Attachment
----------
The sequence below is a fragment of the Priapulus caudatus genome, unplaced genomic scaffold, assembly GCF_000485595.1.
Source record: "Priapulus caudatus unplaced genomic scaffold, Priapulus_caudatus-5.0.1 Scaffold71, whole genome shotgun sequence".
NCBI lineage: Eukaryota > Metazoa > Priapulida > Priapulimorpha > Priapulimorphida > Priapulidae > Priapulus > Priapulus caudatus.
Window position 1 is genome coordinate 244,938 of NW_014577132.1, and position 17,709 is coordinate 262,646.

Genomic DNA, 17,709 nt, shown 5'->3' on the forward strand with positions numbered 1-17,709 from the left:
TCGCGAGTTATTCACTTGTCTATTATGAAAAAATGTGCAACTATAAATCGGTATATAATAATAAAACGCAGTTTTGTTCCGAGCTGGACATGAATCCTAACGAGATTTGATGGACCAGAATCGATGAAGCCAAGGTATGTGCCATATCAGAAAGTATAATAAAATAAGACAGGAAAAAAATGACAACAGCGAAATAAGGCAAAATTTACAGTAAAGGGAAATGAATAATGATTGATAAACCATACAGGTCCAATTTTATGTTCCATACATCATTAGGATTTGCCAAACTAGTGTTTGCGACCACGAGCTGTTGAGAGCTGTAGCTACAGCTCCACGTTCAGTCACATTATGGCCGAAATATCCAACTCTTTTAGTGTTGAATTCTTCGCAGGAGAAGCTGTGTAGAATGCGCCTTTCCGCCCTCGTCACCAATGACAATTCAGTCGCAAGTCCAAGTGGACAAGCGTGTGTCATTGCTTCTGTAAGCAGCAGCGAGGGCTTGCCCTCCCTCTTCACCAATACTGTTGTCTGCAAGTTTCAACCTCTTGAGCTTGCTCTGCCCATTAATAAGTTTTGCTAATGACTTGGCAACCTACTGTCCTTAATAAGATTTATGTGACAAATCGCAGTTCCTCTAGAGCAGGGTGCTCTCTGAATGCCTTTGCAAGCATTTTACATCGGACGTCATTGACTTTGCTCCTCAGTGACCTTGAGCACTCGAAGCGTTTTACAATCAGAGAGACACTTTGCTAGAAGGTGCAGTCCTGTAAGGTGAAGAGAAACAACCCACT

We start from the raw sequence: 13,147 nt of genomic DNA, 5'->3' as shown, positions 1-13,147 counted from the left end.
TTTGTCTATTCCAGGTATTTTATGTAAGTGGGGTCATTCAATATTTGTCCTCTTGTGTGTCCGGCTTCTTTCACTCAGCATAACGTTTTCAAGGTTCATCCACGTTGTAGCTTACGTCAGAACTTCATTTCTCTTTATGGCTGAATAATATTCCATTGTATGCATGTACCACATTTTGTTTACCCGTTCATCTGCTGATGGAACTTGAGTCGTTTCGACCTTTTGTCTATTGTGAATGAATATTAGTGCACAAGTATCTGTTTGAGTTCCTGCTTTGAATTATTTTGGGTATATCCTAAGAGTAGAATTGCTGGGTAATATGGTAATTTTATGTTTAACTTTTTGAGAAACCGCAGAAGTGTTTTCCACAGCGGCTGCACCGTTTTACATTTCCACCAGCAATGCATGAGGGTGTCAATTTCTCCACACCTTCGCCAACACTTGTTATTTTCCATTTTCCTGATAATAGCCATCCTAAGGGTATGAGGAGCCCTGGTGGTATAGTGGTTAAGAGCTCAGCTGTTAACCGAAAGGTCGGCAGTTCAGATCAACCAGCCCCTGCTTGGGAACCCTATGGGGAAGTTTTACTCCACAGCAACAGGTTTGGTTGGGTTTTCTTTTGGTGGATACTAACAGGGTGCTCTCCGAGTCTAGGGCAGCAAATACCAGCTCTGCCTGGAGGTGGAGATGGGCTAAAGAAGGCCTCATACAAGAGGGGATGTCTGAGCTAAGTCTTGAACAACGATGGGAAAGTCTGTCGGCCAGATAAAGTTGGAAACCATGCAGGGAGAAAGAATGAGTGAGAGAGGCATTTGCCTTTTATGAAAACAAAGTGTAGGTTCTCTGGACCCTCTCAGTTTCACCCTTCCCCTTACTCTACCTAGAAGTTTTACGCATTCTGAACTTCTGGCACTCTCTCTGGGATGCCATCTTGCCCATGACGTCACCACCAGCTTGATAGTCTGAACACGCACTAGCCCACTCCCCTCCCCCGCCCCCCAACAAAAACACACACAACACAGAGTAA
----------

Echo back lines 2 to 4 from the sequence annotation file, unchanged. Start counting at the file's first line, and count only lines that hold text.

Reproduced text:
Source record: "Priapulus caudatus unplaced genomic scaffold, Priapulus_caudatus-5.0.1 Scaffold71, whole genome shotgun sequence".
NCBI lineage: Eukaryota > Metazoa > Priapulida > Priapulimorpha > Priapulimorphida > Priapulidae > Priapulus > Priapulus caudatus.
Window position 1 is genome coordinate 244,938 of NW_014577132.1, and position 17,709 is coordinate 262,646.